The processing temperature can vary widely within a lower limit which is the practical melt temperature of the polymer and a higher temperature under which degradation of the polymer occurs. Thus, temperatures in the range of 120° C.-340° C. preferably from 230° C. to 280° C. can be used. Temperatures of about 260° C. have been found to be suitable with dicumyl peroxide.
The nature of the organic peroxide is not critical to this invention. The essential requirement is that the peroxide chosen have a half-life which permits its substantial decomposition at effective melt temperatures in a reasonable residence time. Thus, di (tertiary substituted) peroxides have been found suitable. Examples include dicumyl peroxide and di(t-butyl) peroxide. Generally, the amount of peroxide can vary from about 100 ppm to 2000 ppm based on the weight of the ethylene polymer. Preferably the amount of peroxide is 100 ppm to 1000 ppm.
The peroxide can be incorporated in any convenient manner. It has been found advantageous to spray the peroxide as a solution in a volatile solvent such as acetone onto the powdered polymer. Following removal of the solvent the polymer can be heated to a moderate temperature of about 60° C. and sealed containers for several hours to allow the peroxide to diffuse into the polymer. Then the polymer containing peroxide can be subjected to the melt treatment in any suitable apparatus such as an extruder.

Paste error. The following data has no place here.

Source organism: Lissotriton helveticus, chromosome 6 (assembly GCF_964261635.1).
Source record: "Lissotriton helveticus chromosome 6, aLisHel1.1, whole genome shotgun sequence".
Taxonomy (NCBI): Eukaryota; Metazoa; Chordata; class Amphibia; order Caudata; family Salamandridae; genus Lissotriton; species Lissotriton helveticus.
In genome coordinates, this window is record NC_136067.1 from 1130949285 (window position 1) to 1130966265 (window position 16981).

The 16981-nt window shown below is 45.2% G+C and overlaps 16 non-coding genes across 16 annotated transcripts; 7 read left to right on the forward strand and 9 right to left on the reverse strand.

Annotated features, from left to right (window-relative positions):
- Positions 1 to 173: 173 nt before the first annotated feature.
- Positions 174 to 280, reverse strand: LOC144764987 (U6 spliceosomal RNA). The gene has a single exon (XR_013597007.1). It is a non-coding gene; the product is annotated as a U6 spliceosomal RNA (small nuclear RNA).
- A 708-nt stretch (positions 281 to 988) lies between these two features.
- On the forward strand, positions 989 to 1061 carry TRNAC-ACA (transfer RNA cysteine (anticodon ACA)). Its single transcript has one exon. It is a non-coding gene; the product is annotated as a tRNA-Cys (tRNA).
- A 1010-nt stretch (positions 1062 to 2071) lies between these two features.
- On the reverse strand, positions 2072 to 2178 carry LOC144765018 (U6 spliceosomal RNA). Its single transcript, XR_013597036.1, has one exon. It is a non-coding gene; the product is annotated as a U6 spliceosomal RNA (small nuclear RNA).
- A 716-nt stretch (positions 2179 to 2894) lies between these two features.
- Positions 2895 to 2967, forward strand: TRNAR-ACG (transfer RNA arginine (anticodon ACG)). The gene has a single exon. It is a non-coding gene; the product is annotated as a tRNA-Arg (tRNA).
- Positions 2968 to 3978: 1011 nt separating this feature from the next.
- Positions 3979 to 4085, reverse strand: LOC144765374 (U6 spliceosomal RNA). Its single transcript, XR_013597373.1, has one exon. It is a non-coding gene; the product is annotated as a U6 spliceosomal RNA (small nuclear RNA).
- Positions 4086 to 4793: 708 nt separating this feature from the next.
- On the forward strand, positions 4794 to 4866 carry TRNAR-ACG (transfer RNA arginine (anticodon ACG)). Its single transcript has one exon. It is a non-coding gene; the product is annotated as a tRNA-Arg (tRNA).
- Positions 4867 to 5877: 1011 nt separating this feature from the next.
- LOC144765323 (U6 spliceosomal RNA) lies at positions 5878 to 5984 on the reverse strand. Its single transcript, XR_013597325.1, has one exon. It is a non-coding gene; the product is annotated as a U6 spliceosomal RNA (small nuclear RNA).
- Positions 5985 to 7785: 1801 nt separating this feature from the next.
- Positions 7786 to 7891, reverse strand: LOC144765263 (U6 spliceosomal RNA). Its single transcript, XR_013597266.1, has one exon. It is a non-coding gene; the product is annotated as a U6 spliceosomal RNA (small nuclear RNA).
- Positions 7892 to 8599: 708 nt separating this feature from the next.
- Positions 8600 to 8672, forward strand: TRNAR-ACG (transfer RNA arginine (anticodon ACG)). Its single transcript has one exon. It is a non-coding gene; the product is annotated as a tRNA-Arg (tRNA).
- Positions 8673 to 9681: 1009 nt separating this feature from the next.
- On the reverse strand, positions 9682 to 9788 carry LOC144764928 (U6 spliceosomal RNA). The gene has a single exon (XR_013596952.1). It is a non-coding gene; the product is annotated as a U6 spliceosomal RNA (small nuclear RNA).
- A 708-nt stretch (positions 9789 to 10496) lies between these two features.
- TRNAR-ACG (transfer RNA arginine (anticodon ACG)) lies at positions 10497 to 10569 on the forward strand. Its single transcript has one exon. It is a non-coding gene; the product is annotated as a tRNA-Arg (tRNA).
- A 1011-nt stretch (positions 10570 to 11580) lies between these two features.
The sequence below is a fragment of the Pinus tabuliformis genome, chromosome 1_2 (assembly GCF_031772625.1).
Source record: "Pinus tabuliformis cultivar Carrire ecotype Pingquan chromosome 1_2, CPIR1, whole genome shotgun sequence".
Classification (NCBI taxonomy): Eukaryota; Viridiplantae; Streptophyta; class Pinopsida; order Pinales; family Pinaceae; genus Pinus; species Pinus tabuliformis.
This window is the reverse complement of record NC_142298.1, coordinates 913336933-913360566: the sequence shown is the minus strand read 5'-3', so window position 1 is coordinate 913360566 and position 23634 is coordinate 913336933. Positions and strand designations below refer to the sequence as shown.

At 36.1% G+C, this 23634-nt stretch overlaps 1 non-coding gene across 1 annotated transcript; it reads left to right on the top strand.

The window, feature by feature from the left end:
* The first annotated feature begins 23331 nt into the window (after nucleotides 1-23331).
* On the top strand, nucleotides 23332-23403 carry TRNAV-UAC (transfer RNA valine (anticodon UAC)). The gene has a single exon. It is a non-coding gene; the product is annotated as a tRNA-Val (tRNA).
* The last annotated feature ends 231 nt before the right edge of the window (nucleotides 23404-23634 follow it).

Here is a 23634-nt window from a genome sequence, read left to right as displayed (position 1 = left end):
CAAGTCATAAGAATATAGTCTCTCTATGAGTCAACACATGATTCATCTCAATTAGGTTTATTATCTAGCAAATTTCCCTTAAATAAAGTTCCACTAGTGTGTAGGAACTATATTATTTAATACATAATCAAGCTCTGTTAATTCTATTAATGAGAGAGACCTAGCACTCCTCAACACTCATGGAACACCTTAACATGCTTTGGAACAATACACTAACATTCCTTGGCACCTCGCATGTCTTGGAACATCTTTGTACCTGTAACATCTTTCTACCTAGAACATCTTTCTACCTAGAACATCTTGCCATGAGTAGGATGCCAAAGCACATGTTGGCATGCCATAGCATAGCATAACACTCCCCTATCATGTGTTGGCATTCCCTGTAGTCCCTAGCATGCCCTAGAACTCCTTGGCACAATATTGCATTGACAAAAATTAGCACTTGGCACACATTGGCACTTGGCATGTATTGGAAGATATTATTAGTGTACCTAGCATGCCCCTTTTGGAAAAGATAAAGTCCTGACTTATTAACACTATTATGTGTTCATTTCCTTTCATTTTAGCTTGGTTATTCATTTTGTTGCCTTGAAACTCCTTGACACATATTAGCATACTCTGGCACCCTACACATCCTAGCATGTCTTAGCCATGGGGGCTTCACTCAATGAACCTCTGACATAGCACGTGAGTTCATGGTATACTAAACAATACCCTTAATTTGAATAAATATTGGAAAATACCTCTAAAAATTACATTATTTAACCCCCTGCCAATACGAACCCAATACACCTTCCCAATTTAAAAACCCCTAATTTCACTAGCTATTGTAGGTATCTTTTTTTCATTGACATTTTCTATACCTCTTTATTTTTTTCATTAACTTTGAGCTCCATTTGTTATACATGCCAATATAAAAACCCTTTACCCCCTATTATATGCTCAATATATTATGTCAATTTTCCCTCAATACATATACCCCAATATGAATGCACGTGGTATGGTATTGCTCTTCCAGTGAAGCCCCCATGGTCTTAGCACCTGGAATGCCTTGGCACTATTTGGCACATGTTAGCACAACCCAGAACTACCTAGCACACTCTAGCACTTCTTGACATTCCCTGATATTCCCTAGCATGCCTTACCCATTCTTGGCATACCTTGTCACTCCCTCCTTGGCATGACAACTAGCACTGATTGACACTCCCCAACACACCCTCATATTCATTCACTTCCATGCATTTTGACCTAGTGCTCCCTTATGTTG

The invention is illustrated by the following non-limiting example.
Linear LDPE, (ethylene-butene copolymer), available from Union Carbide as GRSN 7040 (2 MI, 0.920 density) was mixed with different amounts of dicumyl peroxide and extruded at 260° C. (500° F.). The resin was treated by spraying with an acetone solution of the peroxide evaporating the acetone, tubling in a drum blender and heating in an oven at 60° C. in a sealed polyethylene bag to allow the peroxide to diffuse into the resin. The melt strength of the resulting products were measured with a melt tensiometer and compared with a 2 MI, 0.920 density branched LDPE.